This is just too fucking incredible.
"The Pictorial Webster's is, in simplest terms, an artistic visual reference of what was important to 19th Century America.The 400 plus page volume is printed with the original wood engravings and copper electrotypes of the Merriam-Webster dictionaries of the 19th Century; namely the 1859 American Dictionary of the English Language (the 1st illustrated dictionary in America), the 1864 edition of that same Dictionary, and the 1890 International Dictionary. The Engravings are arranged alphabetically, a system of organization long shunned by lexicographers because alphabetical order grants no intrinsic meaning to any given grouping of words, but it is perfect for a book that creates its own immersive experience in imagery of a time gone by.
"The Pictorial Webster's is not to be undestood as mere visual reference. I believe a person instinctively tries to find the connection between things when they are grouped together, and so when confronted by combinations of two or more images the mind looks for a link to give their grouping meaning. My hope is readers will "read the text" by relaxing their minds in studying the pages to allow their subconscious-ness to supply the connective meaning between images. The key-words at the tops of the pages might supply a theme to a reader, or merely be worked into one's own narrative. In this way the book becomes a true surrealist experience."
John Carrera has a series of handmade editions of Pictorial Webster's like in the video. This is the Standard Edition which is $3500. There is another more expensive and a couple of less expensive editions of the hand-made letterpress editions. The books themselves are works of art.
Fortunately there is a trade edition for a bit less. I have one on order.
Do check out the website.
sex and the church
"Anyone who’s interested in losing his lunch should read the above-mentioned blog entry by New York archbishop Timothy Dolan in defense of Pope Benedict; the archbishop’s incredibly pompous and self-pitying rant is some of the most depraved horseshit I’ve ever seen on the internet, which is saying a lot.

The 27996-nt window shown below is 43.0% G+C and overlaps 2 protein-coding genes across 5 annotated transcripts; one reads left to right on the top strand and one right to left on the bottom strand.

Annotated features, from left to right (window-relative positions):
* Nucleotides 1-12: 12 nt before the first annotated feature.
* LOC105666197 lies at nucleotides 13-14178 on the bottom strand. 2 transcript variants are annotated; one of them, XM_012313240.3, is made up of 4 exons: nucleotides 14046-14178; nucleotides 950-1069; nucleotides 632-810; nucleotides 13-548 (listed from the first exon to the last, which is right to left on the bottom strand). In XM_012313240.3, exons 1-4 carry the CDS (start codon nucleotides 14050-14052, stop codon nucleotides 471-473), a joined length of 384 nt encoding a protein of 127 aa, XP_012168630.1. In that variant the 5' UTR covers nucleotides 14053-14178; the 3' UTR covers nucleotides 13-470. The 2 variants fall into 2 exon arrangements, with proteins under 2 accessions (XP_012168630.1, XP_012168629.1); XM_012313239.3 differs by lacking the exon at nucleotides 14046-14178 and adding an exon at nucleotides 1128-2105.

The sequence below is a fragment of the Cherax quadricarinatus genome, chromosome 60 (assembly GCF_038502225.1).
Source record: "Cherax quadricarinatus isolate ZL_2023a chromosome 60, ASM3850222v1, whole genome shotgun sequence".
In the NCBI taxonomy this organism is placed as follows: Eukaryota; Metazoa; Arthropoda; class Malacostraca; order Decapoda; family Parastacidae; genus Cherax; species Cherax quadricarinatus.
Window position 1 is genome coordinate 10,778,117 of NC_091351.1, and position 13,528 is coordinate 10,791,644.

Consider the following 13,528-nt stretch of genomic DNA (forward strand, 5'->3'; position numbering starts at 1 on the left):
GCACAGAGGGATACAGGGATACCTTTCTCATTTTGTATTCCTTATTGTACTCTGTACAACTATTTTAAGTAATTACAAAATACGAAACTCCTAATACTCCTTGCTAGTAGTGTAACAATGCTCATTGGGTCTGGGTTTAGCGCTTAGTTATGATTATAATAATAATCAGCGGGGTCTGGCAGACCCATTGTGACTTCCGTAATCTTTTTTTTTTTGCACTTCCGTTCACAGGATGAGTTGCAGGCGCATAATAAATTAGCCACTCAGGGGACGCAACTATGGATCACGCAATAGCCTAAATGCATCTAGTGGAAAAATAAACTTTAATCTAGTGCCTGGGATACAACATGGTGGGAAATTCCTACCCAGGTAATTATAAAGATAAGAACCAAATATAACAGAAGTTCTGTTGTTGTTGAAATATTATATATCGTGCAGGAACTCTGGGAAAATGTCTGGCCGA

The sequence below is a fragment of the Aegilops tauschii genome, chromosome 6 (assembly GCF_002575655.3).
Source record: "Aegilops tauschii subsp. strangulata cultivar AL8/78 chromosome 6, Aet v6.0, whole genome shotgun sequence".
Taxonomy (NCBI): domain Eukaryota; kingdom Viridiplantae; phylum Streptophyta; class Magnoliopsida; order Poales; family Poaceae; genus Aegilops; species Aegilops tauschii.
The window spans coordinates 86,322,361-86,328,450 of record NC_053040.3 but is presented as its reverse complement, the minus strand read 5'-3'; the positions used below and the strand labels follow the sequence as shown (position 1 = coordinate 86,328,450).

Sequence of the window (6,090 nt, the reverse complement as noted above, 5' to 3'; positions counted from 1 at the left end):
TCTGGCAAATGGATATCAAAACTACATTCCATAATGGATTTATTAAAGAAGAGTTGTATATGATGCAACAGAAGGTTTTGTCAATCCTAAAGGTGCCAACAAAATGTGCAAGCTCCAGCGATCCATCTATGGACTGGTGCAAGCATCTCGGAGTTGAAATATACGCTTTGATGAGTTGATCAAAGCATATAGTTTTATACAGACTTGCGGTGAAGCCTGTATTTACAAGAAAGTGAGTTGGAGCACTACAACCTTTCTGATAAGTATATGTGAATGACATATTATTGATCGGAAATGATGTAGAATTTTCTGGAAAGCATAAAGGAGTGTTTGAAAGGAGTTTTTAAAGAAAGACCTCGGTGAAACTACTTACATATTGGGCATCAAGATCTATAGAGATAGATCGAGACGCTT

"One expects professional slimeballs like the public relations department of Goldman Sachs to pull out the “Well, we weren’t the only thieves!” argument when accused of financial malfeasance. But I almost couldn’t believe my eyes as I read through Dolan’s retort and it dawned on me that he was actually going to use the “We weren’t the only child molesters!” excuse. Dolan must have very roomy man-robes, because it seems to me you’d need a set of balls like two moons of Jupiter to say such a thing in public and expect it to fly. But this is exactly what Dolan does; he bases his entire defense of the Church on the idea that others are equally culpable. "
When I was a child, Ireland was a Catholic theocracy. If a bishop came walking down the street, people would move to make a path for him. If a bishop attended a national sporting event, the team would kneel to kiss his ring. If someone made a mistake, instead of saying, "Nobody's perfect," we said, "Ah sure, it could happen to a bishop."
"When I was a child, Ireland was a Catholic theocracy. If a bishop came walking down the street, people would move to make a path for him. If a bishop attended a national sporting event, the team would kneel to kiss his ring. If someone made a mistake, instead of saying, "Nobody's perfect," we said, "Ah sure, it could happen to a bishop."
"The expression was more accurate than we knew. This month, Pope Benedict XVI wrote a pastoral letter of apology -- of sorts -- to Ireland to atone for decades of sexual abuse of minors by priests whom those children were supposed to trust. To many people in my homeland, the pope's letter is an insult not only to our intelligence, but to our faith and to our country. To understand why, one must realize that we Irish endured a brutal brand of Catholicism that revolved around the humiliation of children.
"I experienced this personally. When I was a young girl, my mother -- an abusive, less-than-perfect parent -- encouraged me to shoplift. After being caught once too often, I spent 18 months in An Grianán Training Centre, an institution in Dublin for girls with behavioral problems, at the recommendation of a social worker. An Grianán was one of the now-infamous church-sponsored "Magdalene laundries," which housed pregnant teenagers and uncooperative young women. We worked in the basement, washing priests' clothes in sinks with cold water and bars of soap. We studied math and typing. We had limited contact with our families. We earned no wages. One of the nuns, at least, was kind to me and gave me my first guitar.